In our final collaborative workshop between RS3 and National Highways, we wanted to look to the future, and think about the evolution of National Highways as an organisation. To help facilitate this, the workshop focussed on backcasting, a speculative exploratory practice that considers preferable futures, rather than mere predictable ones. While there are plenty of challenges and ethical conundrums entangled with autonomous systems, this workshop was an opportunity to be radically optimistic, to make spaces for utopian thinking, so that we might have some chance at forging better and more ethical futures for all.
The backcasting exercise was designed to collaboratively consider different future visions for National Highways across different domains of autonomy. Again, the point was not to predict or commit to these precise visions, or even insist on backcasting as a future tool. Instead, the future visions help to make space for conversations in the present about uncertain and complex challenges that lie ahead. We explored 3 future visions during the workshop, all of them take place ten years into the future, 2033.
Vision 1: Leading the Way in Public Engagement on Autonomous Vehicles.
UK roads now have a significant volume of autonomous vehicles, including private cars and freight. National Highways has led the way as a public facing organisation, engaging with collective concerns around safety and security. National Highways are now a key information source, as well as providing and support for communities and working with regulators, in the wake of rapidly proliferating autonomous systems.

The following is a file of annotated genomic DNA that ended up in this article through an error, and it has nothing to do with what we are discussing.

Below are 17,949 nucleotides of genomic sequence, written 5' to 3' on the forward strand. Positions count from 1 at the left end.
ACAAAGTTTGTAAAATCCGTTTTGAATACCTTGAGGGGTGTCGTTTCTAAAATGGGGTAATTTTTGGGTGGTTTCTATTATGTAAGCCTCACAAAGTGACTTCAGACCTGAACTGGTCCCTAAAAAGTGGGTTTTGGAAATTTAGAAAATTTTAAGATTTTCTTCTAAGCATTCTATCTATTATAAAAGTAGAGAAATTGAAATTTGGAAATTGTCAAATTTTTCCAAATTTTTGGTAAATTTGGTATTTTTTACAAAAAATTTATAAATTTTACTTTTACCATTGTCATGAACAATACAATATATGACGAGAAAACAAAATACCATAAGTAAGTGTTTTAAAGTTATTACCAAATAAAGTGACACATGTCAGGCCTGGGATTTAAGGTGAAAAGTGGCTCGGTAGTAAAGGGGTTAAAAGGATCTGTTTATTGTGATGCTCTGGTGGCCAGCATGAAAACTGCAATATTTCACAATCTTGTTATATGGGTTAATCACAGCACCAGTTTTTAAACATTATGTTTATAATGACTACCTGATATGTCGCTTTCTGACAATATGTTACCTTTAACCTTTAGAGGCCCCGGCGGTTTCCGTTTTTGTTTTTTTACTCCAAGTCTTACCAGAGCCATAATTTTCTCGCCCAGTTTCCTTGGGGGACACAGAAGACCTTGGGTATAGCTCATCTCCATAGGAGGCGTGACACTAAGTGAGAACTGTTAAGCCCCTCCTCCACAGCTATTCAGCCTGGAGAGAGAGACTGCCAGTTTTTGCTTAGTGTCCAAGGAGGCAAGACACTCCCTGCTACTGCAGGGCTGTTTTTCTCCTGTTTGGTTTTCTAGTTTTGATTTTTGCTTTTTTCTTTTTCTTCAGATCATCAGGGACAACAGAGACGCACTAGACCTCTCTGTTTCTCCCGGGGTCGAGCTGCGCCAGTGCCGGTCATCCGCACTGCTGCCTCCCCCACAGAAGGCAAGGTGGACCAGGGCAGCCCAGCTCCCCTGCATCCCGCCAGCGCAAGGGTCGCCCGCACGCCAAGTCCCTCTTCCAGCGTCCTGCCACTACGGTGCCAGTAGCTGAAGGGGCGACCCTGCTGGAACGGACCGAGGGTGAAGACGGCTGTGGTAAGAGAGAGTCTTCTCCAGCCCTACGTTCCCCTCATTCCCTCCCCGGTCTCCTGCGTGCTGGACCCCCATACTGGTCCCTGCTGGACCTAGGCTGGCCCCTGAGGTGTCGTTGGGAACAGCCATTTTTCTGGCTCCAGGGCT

Vision 2: National Highways as Data Manager.
As autonomous systems become more prevalent, the amount of data required to maintain them and the networks on which they depend has vastly grown. National Highways is a key data manager, creating channels between manufacturers, regulators, and publics. This data management includes both holding and analysis road use and traffic data, as well as providing independent and transparent oversight of data flows, geared toward customer protection.
Vision 3: Leading the Way in Deployment of Autonomous Plant.
The UK has invested heavily in autonomous plant and are nearing complete autonomy on some key construction sites around the country. National Highways has worked with government and industry to deliver a successful strategy for scaffolding public trust in autonomous construction and road maintenance.
All of these future visions present opportunities, as well as obstacles, for National Highways to remain a far reaching and trusted public organisation. While backcasting may not be the tool for everyone and every circumstance, it does help to tackle in creative way the various complexities that come with forging new collaborations with industry and government, as spaces of regulation and law making. Along with our previous work together, the views shared in this workshop will feed into our final transitions report, which will offer National Highways tools and methods, should they find them useful, to creatively assess the ethical impacts of their future work.